Against the Binary

18 Comments

  1. Joseph Hutchison
    Joseph Hutchison February 11, 2009 at 12:31 am .

    Hah!

  2. William Michaelian
    William Michaelian February 11, 2009 at 12:11 am .

    Lovely! Now, if we substitute “poet” for “horse” …

  3. Joseph Hutchison
    Joseph Hutchison February 11, 2009 at 12:06 am .

    Which reminds me of one of my Issa favorites:<BR/><BR/>a<BR/>horse<BR/>farts<BR/>four<BR/>or<BR/>five<BR/>suffer<BR/>on<BR/>the<BR/>ferryboat

  4. William Michaelian
    William Michaelian February 10, 2009 at 11:46 pm .

    Certainly. All I’m really saying is that it’s interesting, and that it says a lot about us as people and as a society.<BR/><BR/>And it’s true, we all use language. But only a relative few use it artistically, beyond a means of simple everyday communication: “Pardon me, where is the bathroom?”<BR/><BR/>Which reminds me of your wonderful <A HREF="http://lowerhalf.blogspot.com/2008/12/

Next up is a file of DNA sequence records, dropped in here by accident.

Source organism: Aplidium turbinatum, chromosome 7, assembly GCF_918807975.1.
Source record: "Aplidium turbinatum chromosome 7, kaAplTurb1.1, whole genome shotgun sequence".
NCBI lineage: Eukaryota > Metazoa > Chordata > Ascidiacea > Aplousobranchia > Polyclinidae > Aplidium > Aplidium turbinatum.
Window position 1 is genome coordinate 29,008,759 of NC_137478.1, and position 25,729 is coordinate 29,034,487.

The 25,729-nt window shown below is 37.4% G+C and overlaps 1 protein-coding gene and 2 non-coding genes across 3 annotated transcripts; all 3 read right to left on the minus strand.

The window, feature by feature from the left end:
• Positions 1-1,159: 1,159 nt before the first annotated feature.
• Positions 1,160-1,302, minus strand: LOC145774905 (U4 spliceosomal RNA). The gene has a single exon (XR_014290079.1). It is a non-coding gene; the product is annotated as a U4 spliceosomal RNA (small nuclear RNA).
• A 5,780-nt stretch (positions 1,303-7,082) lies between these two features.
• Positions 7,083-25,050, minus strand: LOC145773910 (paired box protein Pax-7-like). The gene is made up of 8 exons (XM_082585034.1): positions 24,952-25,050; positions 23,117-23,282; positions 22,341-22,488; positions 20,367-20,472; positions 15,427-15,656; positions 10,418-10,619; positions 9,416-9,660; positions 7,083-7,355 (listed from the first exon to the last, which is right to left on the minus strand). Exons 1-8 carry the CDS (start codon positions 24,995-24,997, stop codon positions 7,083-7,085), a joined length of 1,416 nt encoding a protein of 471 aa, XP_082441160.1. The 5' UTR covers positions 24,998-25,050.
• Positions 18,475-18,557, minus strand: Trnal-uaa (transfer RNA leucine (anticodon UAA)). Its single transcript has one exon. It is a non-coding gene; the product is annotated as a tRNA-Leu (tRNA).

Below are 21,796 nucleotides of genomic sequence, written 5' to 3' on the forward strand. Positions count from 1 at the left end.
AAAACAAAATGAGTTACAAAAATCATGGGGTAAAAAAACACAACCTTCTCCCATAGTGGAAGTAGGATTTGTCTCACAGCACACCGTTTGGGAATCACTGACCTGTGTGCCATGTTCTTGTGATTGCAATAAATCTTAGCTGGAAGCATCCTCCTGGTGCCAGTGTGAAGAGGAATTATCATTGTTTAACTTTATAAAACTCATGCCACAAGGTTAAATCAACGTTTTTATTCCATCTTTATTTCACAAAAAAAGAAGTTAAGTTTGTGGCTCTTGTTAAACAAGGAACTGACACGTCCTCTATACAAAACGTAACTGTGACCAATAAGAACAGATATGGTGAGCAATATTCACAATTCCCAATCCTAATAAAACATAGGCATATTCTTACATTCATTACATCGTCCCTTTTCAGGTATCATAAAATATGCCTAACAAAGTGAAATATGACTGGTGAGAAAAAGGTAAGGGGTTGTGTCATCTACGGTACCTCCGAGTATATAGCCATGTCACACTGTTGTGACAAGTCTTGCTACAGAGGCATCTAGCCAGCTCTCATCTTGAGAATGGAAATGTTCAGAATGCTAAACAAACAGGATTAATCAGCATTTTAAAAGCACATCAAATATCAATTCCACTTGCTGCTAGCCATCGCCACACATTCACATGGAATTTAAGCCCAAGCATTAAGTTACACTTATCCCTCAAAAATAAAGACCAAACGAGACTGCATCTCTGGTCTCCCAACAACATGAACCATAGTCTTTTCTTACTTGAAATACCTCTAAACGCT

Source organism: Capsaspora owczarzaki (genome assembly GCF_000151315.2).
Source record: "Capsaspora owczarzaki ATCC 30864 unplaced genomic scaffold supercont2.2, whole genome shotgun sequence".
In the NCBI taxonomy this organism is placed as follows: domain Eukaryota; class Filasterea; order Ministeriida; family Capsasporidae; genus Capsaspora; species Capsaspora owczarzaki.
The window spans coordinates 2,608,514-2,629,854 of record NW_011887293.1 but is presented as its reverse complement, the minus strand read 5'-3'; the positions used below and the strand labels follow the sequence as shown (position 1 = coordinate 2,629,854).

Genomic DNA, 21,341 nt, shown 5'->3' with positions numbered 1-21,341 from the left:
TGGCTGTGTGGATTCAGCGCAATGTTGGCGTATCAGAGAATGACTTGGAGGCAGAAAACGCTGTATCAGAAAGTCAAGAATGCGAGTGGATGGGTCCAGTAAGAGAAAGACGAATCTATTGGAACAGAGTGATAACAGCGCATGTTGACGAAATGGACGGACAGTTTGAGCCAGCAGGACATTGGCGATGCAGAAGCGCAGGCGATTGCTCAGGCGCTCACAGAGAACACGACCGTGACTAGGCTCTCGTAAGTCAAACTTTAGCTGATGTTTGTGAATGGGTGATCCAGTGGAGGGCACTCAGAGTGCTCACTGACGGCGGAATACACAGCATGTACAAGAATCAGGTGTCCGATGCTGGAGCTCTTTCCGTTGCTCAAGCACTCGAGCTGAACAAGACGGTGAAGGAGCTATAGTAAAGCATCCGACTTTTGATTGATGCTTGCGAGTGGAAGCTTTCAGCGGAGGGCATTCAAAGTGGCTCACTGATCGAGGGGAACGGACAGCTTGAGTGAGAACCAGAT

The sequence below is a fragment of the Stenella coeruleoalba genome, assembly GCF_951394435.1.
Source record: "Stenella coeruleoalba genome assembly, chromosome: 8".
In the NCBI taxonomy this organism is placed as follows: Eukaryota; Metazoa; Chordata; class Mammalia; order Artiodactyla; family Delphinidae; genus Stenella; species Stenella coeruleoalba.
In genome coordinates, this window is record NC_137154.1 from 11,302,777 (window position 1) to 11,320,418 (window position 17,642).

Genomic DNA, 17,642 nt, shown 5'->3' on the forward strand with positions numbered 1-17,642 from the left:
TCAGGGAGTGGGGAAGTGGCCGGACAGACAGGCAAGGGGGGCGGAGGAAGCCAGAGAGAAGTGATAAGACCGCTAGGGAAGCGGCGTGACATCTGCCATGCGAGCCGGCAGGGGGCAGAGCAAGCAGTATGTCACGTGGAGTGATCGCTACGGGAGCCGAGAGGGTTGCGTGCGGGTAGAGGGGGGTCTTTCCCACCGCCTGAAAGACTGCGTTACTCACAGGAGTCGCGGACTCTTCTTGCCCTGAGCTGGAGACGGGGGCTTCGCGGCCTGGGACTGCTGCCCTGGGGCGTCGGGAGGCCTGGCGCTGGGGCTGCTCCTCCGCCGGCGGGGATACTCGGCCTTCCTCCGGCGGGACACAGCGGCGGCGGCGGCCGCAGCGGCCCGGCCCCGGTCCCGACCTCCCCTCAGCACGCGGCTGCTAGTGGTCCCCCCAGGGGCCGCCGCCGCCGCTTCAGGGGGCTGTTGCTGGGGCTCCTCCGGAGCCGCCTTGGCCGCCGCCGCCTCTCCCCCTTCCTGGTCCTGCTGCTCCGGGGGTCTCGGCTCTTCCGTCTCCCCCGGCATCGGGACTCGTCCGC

5. Joseph Hutchison
    Joseph Hutchison February 10, 2009 at 11:17 pm .

    My theory on this, William, is that most people don’t have skills with wood, or agriculture, or holding the attention of a class, or laying brick, or baking bread, or healing the sick; but every one of us uses language. Why pay for something we all do every day?<BR/><BR/>There’s also the question of practicality. We pay for what we use, and what can you use poetry for? You can’t eat it or

  6. William Michaelian
    William Michaelian February 10, 2009 at 11:03 pm .

    Yes, heaven forbid that an artist should earn a living for bringing his gift to the world. And yet for some reason, this does not apply to the artist who is a carpenter, or a farmer, or a teacher, or a brick-layer, or a baker, or a doctor …

  7. Joseph Hutchison
    Joseph Hutchison February 10, 2009 at 5:37 pm .